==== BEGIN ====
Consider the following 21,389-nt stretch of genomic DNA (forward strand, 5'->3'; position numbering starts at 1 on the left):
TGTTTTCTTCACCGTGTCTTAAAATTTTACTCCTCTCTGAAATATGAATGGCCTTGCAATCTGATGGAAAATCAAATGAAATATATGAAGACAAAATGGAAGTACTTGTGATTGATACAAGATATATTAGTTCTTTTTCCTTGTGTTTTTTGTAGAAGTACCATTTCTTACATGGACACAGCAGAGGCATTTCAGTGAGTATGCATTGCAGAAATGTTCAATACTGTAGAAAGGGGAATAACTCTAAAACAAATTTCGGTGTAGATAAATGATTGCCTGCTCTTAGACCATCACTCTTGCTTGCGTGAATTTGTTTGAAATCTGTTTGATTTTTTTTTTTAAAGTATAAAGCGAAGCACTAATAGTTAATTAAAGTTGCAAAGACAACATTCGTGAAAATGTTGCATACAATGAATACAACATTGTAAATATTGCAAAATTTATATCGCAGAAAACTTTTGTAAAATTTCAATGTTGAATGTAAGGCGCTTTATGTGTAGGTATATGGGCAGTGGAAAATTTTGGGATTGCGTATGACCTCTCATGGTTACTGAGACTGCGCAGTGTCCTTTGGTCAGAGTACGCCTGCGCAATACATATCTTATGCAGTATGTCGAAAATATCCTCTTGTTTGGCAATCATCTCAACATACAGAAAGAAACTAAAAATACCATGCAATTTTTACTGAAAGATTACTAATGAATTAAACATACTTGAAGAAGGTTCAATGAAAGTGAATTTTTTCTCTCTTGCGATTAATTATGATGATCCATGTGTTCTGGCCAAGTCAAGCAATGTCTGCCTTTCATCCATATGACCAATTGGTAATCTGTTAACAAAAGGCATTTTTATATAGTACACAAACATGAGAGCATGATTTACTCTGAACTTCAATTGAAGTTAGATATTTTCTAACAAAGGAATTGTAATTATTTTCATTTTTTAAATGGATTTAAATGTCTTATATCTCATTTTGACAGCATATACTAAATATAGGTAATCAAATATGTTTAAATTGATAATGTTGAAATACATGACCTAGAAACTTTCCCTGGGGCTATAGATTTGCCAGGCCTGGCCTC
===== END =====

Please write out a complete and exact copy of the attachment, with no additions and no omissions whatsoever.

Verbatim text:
Consider the following 21,389-nt stretch of genomic DNA (forward strand, 5'->3'; position numbering starts at 1 on the left):
TGTTTTCTTCACCGTGTCTTAAAATTTTACTCCTCTCTGAAATATGAATGGCCTTGCAATCTGATGGAAAATCAAATGAAATATATGAAGACAAAATGGAAGTACTTGTGATTGATACAAGATATATTAGTTCTTTTTCCTTGTGTTTTTTGTAGAAGTACCATTTCTTACATGGACACAGCAGAGGCATTTCAGTGAGTATGCATTGCAGAAATGTTCAATACTGTAGAAAGGGGAATAACTCTAAAACAAATTTCGGTGTAGATAAATGATTGCCTGCTCTTAGACCATCACTCTTGCTTGCGTGAATTTGTTTGAAATCTGTTTGATTTTTTTTTTTAAAGTATAAAGCGAAGCACTAATAGTTAATTAAAGTTGCAAAGACAACATTCGTGAAAATGTTGCATACAATGAATACAACATTGTAAATATTGCAAAATTTATATCGCAGAAAACTTTTGTAAAATTTCAATGTTGAATGTAAGGCGCTTTATGTGTAGGTATATGGGCAGTGGAAAATTTTGGGATTGCGTATGACCTCTCATGGTTACTGAGACTGCGCAGTGTCCTTTGGTCAGAGTACGCCTGCGCAATACATATCTTATGCAGTATGTCGAAAATATCCTCTTGTTTGGCAATCATCTCAACATACAGAAAGAAACTAAAAATACCATGCAATTTTTACTGAAAGATTACTAATGAATTAAACATACTTGAAGAAGGTTCAATGAAAGTGAATTTTTTCTCTCTTGCGATTAATTATGATGATCCATGTGTTCTGGCCAAGTCAAGCAATGTCTGCCTTTCATCCATATGACCAATTGGTAATCTGTTAACAAAAGGCATTTTTATATAGTACACAAACATGAGAGCATGATTTACTCTGAACTTCAATTGAAGTTAGATATTTTCTAACAAAGGAATTGTAATTATTTTCATTTTTTAAATGGATTTAAATGTCTTATATCTCATTTTGACAGCATATACTAAATATAGGTAATCAAATATGTTTAAATTGATAATGTTGAAATACATGACCTAGAAACTTTCCCTGGGGCTATAGATTTGCCAGGCCTGGCCTC